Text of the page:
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The many industries that make up the world of freight have undergone tremendous change over the past several decades. Each week, FreightWaves explores the archives of American Shipper’s nearly 70-year-old collection of shipping and maritime publications to showcase interesting freight stories of long ago.
Security at Miami International Airport will be increased in November with a move aimed at protecting precious cargo as well as travelers.
Richard H. Judy, Dade County Port Authority director, said the authority, its airline tenants and law enforcement agencies are cooperating to reduce thefts and pilferage at the airport.
He disagreed with the belief of a constable who suggests that a separate airport police force be established to replace security now provided by the Dade Public Safety Department.
“We’re not trying to create a bureaucracy out here,” Judy said. “The Dade deputies are doing a good job — it’s a question of everybody working together.”
Judy said the authority does plan to hire “within two or three months” its first full-time security officer.
“We’re looking for one professional to work with the airlines and to supervise our responsibility, which is securing the terminal ramp area,” Judy explained.
As of Nov. 1, the last of the airport’s freight operations will be transferred from the terminal area to special cargo buildings on the northwest side of the field to give more control, Judy said.
The same day the authority will institute a pass system to limit access to the ramp, where aircraft, cargo, baggage and equipment are most susceptible to vandalism, theft or sabotage.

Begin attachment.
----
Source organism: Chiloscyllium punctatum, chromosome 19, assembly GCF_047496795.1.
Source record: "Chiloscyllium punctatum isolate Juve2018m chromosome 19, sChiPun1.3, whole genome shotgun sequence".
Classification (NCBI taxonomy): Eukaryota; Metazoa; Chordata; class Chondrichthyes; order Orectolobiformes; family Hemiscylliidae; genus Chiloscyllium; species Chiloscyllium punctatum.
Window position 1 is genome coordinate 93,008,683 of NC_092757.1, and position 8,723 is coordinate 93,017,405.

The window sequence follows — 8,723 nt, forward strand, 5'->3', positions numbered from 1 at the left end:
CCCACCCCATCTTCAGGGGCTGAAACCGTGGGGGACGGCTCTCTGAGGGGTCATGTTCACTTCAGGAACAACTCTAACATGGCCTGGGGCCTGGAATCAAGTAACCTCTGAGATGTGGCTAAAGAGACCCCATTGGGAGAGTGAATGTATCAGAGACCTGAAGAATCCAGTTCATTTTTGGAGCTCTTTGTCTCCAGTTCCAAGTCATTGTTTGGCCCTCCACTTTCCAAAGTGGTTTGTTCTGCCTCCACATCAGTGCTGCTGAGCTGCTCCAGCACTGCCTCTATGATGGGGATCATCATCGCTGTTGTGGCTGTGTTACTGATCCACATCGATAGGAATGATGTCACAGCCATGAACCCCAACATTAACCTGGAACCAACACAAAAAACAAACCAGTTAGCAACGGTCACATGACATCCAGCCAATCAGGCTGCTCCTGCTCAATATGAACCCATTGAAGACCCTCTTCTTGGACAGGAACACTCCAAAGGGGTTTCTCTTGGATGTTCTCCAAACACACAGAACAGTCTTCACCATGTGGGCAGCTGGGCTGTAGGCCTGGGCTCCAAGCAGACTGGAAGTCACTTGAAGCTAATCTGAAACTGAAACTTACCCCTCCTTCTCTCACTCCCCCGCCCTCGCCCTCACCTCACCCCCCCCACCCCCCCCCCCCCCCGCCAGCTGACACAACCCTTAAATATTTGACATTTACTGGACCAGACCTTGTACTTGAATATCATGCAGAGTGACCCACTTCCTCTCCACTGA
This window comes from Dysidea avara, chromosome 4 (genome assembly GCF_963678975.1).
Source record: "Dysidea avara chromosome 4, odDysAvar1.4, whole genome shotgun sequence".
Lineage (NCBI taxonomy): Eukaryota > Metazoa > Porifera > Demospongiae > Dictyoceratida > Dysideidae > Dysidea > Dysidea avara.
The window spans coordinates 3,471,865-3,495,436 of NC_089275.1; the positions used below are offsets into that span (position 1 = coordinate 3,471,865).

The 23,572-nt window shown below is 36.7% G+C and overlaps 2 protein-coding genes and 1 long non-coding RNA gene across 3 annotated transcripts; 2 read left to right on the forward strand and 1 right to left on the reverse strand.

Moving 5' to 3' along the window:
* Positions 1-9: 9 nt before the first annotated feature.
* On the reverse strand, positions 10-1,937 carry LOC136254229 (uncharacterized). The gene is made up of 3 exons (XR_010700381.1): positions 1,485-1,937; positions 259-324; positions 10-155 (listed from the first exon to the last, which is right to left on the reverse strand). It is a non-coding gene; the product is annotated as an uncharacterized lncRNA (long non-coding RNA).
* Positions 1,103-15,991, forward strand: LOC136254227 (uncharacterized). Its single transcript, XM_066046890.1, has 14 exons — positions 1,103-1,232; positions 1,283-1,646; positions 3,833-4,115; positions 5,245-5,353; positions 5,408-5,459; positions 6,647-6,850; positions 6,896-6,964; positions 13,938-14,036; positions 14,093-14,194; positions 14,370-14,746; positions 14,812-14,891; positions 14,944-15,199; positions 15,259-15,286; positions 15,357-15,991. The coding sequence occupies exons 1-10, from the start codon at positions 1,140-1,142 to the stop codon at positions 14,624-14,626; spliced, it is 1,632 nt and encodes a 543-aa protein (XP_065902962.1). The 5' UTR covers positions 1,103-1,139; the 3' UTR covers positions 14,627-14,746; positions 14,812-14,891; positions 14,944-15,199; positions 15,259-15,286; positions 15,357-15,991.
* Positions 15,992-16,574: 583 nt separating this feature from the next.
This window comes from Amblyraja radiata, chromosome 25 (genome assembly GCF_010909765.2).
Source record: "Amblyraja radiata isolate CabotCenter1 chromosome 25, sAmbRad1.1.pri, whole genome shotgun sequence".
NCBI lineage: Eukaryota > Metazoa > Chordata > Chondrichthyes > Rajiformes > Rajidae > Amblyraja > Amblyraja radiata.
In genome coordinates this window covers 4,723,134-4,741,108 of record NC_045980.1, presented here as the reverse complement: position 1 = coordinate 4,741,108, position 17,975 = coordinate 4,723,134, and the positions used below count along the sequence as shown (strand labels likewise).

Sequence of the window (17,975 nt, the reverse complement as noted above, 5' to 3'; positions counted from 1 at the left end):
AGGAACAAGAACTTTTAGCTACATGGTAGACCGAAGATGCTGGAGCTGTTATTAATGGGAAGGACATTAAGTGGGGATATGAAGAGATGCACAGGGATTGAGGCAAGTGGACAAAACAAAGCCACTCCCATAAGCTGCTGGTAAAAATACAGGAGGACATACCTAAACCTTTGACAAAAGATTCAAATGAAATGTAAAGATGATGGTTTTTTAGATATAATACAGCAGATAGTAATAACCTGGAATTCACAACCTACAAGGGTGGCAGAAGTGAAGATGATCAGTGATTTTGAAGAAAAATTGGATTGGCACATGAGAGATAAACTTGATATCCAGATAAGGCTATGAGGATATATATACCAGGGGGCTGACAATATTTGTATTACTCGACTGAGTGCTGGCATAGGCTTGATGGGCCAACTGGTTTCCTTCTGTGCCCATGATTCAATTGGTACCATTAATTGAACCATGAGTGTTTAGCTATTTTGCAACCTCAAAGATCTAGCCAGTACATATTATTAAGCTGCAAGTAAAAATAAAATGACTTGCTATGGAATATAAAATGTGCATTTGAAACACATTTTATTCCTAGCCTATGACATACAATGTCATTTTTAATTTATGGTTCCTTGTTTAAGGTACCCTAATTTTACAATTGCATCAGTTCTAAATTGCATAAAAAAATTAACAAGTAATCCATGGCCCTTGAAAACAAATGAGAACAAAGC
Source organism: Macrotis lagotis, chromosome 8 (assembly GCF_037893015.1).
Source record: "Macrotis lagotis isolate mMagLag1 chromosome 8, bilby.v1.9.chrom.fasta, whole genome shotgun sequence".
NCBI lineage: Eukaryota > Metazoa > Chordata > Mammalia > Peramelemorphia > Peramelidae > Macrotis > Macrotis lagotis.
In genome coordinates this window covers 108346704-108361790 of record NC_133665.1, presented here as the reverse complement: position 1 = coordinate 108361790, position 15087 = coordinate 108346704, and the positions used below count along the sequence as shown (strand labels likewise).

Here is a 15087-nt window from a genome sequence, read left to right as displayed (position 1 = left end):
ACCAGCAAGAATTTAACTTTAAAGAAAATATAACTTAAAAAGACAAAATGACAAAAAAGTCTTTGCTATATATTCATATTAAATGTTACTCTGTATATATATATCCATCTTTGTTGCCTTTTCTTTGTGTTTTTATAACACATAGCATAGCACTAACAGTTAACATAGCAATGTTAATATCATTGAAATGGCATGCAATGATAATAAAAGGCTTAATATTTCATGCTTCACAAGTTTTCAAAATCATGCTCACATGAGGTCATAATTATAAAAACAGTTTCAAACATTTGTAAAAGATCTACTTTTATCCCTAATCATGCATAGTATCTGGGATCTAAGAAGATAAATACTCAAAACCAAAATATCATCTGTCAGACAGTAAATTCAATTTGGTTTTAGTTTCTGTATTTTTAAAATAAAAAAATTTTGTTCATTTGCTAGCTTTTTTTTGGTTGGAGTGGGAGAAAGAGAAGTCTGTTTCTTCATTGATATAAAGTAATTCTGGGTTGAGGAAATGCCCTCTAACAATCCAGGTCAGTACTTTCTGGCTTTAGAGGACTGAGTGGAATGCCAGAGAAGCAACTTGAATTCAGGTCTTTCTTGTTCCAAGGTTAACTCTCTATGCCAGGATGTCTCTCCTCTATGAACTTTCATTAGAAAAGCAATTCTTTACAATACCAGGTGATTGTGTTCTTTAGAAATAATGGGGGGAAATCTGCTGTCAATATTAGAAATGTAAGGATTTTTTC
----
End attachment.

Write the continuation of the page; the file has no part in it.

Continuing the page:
“Each airline is also putting in an identification system for its employees,” Judy continued. “But that isn’t foolproof. We simply don’t have the capability for checking out each employee.
“Airlines,” he said, “are restructuring ground crews for safer baggage handling. They are also hiring individual security men to reduce losses.”
Constable Ivan Nachman, in a report circulated to county and federal sources, urged establishing a special airport police department headed by a professional who could draw up guidelines for private companies operating at the airport.
“That the safety of passengers and the security of property of those passing through the airport facility is in constant danger is without doubt,” Nachman wrote in a report originally offered to Dade grand jury investigators.
“Every airline is giving constant attention to the security problem,” Judy replied. “They have the competency to make decisions on the degree of security they need, based on cost versus loss factors.
“I have no intention of turning this terminal into a military security installation.”
Judy estimated the annual loss due to theft and pilferage at “less than $100,000.” He maintains, though, that a lot of this can be attributed to wrong documentation of cargo, not theft.
Nachman’s report said that one firm alone reported the theft of $2 million to $3 million in equipment.
Joseph Averill, a special investigator probing the Port Authority operations for the Dade grand jury, said the report was not officially authorized by the grand jury investigating team.
Averill added that he has Nachman’s report but isn’t quite sure what he’ll do with it. He refused to discuss the contents and was critical of whoever leaked the information about Nachman’s report.
This, he claimed, violated the grand jury’s secrecy code.
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